Boris Johnson must be reined in over illegal actions – Scotsman comment

Conservative MPs must not allow Boris Johnson’s Government to think it is able to break the law with impunity.

Wednesday, 30th September 2020, 12:30 pm
Updated Wednesday, 30th September 2020, 1:05 pm
Boris Johnson's Internal Market Bill contains measures that would unilaterally rewrite parts of the Withdrawal Agreement with the EU (Picture: Jessica Taylor/AFP via Getty Images)
Boris Johnson's Internal Market Bill contains measures that would unilaterally rewrite parts of the Withdrawal Agreement with the EU (Picture: Jessica Taylor/AFP via Getty Images)

In a speech to the Westminster Parliament just before the UK entered the First World War, Foreign Secretary Edward Grey told MPs that if Britain failed to honour its obligations to defend Belgium under a treaty signed some 75 years previously, it would “sacrifice our respect and good name and reputation before the world”.

As the veteran journalist Simon Heffer recently noted, this commitment to an age-old promise contrasts sharply with Boris Johnson’s threat to flout a treaty, the Withdrawal Agreement, he signed with the EU less than a year ago.

Sign up to our daily newsletter

The i newsletter cut through the noise

“Although it is the treaty enabling us to withdraw from the European Union, even many Brexiteers are appalled when they consider the reputational consequences of simply breaking a solemn and binding treaty,” Heffer wrote.

Read More

Read More
Michael Gove dismisses Brexit trade Bill concerns as ‘myth and fantasy’

The Government’s admission that its Internal Market Bill would break international law by unilaterally rewriting part of the Withdrawal Agreement has caused something of a rebellion among Conservative MPs. That the party which rightly prides itself on its commitment to the rule of law should take such a step is shocking and, when taken with the attempt to illegally prorogue parliament last year to prevent MPs properly scrutinising Johnson’s supposedly “oven-ready deal”, it suggests a concerning pattern is developing.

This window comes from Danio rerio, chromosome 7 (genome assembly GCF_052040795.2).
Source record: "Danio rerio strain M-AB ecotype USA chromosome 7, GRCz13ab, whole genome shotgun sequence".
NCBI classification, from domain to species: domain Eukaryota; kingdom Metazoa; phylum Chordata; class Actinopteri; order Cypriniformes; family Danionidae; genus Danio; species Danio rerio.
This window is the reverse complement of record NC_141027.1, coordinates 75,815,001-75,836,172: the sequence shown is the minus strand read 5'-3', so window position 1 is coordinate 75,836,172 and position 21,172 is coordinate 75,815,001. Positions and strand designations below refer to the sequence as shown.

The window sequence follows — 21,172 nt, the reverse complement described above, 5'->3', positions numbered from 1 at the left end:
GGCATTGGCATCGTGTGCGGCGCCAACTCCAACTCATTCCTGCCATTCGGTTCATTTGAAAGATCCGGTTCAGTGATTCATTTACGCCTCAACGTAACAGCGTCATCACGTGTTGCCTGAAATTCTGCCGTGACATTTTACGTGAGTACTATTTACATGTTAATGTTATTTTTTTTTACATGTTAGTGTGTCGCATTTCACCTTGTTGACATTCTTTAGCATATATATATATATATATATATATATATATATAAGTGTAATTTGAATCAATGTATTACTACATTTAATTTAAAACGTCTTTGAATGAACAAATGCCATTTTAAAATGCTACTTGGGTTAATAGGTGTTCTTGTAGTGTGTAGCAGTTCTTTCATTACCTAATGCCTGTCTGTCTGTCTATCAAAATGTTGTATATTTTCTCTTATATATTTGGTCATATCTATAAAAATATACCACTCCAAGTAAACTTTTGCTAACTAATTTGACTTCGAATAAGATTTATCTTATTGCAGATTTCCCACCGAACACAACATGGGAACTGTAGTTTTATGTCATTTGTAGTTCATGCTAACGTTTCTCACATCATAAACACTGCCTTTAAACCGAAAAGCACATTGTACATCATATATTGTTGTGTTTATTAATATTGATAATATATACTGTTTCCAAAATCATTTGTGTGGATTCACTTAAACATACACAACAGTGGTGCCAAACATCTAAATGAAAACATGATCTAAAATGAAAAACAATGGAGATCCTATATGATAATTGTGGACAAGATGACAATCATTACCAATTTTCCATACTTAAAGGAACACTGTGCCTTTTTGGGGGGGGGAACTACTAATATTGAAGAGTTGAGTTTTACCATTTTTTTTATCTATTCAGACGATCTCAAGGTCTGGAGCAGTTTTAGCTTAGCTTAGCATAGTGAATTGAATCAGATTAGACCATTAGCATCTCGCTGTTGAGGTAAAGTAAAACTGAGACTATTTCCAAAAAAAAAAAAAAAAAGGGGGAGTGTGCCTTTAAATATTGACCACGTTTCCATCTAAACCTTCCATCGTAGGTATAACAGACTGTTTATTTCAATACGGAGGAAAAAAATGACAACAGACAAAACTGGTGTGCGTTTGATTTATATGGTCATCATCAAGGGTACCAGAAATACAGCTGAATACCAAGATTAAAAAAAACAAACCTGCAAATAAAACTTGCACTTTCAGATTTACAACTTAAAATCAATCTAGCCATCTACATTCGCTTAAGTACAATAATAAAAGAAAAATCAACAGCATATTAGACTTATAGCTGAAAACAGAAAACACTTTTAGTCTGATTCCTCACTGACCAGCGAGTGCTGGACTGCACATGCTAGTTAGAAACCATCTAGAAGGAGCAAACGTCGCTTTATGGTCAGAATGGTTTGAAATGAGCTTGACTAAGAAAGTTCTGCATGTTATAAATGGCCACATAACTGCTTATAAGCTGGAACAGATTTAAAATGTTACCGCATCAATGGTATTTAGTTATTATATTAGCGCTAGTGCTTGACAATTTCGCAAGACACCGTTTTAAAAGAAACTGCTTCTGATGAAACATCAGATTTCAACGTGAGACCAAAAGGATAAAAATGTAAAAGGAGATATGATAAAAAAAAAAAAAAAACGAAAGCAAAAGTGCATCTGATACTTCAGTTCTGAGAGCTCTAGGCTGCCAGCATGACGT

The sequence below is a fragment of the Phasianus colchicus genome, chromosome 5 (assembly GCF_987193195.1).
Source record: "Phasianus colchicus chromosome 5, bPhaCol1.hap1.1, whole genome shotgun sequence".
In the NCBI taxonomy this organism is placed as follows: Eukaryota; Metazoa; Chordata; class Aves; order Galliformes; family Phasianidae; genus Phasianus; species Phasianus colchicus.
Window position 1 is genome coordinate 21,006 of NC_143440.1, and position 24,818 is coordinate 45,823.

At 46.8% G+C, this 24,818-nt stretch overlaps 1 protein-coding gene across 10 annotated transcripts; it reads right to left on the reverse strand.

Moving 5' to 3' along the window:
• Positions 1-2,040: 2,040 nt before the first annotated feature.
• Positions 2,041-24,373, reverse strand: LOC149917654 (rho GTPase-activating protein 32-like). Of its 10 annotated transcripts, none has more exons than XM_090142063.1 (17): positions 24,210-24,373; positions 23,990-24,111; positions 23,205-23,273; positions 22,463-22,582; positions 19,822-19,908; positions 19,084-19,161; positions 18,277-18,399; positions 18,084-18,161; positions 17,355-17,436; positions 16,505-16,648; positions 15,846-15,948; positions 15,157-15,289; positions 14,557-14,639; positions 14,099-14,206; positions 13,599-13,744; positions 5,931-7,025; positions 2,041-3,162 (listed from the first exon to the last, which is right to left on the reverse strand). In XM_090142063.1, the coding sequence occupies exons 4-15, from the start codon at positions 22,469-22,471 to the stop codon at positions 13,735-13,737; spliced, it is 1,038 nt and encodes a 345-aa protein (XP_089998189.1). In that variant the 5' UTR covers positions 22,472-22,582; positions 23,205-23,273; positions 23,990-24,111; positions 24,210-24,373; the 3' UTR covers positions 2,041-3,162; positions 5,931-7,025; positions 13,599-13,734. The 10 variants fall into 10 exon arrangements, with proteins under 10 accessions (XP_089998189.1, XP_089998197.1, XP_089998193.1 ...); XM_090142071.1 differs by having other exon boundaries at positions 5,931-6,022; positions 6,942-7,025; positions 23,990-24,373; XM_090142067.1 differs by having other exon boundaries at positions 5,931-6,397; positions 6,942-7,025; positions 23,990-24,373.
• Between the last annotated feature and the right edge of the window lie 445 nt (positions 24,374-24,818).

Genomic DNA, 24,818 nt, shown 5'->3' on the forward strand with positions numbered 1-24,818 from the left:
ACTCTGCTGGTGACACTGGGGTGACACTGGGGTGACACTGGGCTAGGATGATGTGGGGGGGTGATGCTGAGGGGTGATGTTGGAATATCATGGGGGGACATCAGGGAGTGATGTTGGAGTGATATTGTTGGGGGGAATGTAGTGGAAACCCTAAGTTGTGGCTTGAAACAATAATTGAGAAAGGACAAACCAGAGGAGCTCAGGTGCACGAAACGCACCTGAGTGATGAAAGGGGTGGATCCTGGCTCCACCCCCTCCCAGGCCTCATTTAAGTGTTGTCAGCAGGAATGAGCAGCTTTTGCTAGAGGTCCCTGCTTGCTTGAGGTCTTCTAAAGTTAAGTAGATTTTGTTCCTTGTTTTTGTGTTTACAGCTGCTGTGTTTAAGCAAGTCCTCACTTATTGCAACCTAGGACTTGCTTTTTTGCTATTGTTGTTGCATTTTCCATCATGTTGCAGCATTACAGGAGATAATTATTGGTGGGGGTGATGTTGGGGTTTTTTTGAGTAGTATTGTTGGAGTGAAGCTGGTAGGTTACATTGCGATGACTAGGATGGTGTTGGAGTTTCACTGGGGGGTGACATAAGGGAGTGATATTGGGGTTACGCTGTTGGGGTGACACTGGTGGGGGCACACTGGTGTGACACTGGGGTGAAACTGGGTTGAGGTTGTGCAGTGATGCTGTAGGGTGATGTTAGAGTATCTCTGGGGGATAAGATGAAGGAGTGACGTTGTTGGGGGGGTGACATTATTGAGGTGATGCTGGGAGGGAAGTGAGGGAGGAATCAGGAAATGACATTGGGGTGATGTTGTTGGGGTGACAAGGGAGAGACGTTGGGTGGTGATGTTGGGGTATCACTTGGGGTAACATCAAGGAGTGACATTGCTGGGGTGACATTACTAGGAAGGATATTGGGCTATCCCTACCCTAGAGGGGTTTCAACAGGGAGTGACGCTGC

The power of a British Prime Minister with a large majority – like Johnson – has often been compared to that of a medieval monarch. Ambitious politicians in the governing party know they need to toe the line if they hope to advance up the ministerial ladder towards one of the great offices of state, rather than being reshuffled back to relative obscurity, and this can significantly reduce the chance of the Government being defeated in the Commons.

However, Conservative MPs who are concerned about Johnson’s current direction of travel – which should be all of them – need to make the Prime Minister fear this could happen to him if he is to be persuaded to get back on the straight and narrow. Power is an intangible thing that can begin slip away after a defeat, as Theresa May discovered, and he would be wise to take such a prospect seriously.

If Johnson is allowed to continue to act as if the rule of law does not matter, with little effective opposition, Britain may regret the absence of the sense of honour and duty that, in a different age, was very much in our elected representatives’ minds.

A message from the Editor:

Thank you for reading this article on our website. While I have your attention, I also have an important request to make of you.

The dramatic events of 2020 are having a major impact on many of our advertisers - and consequently the revenue we receive. We are now more reliant than ever on you taking out a digital subscription to support our journalism.

Subscribe to and enjoy unlimited access to Scottish news and information online and on our app. Visit now to sign up.

Subscribe to the Edinburgh Evening News online and enjoy unlimited access to trusted, fact-checked news and sport from Edinburgh and the Lothians. Visit now to sign up.

By supporting us, we are able to support you in providing trusted, fact-checked content for this website.

Joy Yates

Editorial Director


Want to join the conversation? Please or to comment on this article.